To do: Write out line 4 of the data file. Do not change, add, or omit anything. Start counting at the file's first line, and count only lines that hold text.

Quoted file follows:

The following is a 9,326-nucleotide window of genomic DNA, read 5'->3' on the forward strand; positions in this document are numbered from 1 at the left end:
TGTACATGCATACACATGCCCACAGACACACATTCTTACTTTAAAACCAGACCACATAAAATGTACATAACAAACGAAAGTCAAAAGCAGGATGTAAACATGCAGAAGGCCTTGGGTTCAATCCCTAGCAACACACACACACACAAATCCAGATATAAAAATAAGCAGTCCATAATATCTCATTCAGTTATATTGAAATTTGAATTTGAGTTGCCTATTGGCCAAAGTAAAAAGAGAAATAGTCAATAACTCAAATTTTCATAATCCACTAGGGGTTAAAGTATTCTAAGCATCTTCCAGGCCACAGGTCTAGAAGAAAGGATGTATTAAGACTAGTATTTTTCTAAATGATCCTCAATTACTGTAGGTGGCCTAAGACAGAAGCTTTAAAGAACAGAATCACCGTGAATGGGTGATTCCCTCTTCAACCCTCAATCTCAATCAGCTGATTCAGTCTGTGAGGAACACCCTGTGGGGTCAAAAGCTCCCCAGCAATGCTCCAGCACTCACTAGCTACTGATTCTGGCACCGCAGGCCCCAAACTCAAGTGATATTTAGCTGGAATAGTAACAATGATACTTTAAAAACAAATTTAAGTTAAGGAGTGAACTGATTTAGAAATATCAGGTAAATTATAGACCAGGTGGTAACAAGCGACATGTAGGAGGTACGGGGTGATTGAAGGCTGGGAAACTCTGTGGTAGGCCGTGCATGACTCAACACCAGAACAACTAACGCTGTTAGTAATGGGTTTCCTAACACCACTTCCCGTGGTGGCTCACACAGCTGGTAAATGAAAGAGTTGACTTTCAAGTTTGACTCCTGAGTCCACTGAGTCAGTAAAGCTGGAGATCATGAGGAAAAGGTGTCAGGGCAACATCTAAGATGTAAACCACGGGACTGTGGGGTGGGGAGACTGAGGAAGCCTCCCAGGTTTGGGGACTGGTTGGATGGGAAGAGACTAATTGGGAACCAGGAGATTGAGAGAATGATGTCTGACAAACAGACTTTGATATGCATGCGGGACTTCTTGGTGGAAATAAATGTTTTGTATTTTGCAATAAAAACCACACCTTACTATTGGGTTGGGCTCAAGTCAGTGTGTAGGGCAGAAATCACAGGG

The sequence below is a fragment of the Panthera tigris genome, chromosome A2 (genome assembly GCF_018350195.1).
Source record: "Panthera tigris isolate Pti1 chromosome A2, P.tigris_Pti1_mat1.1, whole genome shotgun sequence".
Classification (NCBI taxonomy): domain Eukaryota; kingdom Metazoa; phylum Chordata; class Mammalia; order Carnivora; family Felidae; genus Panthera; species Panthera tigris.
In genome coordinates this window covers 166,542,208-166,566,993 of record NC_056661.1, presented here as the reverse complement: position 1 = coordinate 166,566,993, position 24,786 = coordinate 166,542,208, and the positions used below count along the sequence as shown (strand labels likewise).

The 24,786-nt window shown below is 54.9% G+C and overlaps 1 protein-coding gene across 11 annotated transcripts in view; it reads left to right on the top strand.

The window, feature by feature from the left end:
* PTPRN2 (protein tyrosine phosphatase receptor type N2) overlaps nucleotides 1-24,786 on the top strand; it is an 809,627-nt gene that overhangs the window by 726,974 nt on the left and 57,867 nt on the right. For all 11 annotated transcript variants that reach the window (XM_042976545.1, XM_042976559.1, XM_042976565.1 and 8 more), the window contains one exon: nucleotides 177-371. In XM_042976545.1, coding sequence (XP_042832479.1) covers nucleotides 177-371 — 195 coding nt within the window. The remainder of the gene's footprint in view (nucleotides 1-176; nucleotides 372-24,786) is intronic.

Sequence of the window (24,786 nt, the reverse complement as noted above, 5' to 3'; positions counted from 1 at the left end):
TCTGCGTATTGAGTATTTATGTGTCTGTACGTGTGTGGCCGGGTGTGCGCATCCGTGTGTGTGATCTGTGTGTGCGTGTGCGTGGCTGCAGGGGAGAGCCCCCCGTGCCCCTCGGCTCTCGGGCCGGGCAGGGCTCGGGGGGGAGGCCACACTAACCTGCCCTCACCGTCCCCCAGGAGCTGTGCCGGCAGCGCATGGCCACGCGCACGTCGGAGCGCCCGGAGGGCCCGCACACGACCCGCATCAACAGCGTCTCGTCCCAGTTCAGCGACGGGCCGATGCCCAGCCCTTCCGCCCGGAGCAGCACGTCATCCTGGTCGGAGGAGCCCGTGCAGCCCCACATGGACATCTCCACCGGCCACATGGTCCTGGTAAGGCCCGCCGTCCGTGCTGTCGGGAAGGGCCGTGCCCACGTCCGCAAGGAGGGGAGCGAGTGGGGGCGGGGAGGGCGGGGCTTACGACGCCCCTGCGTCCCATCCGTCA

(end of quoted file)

Source record: "Panthera tigris isolate Pti1 chromosome A2, P.tigris_Pti1_mat1.1, whole genome shotgun sequence".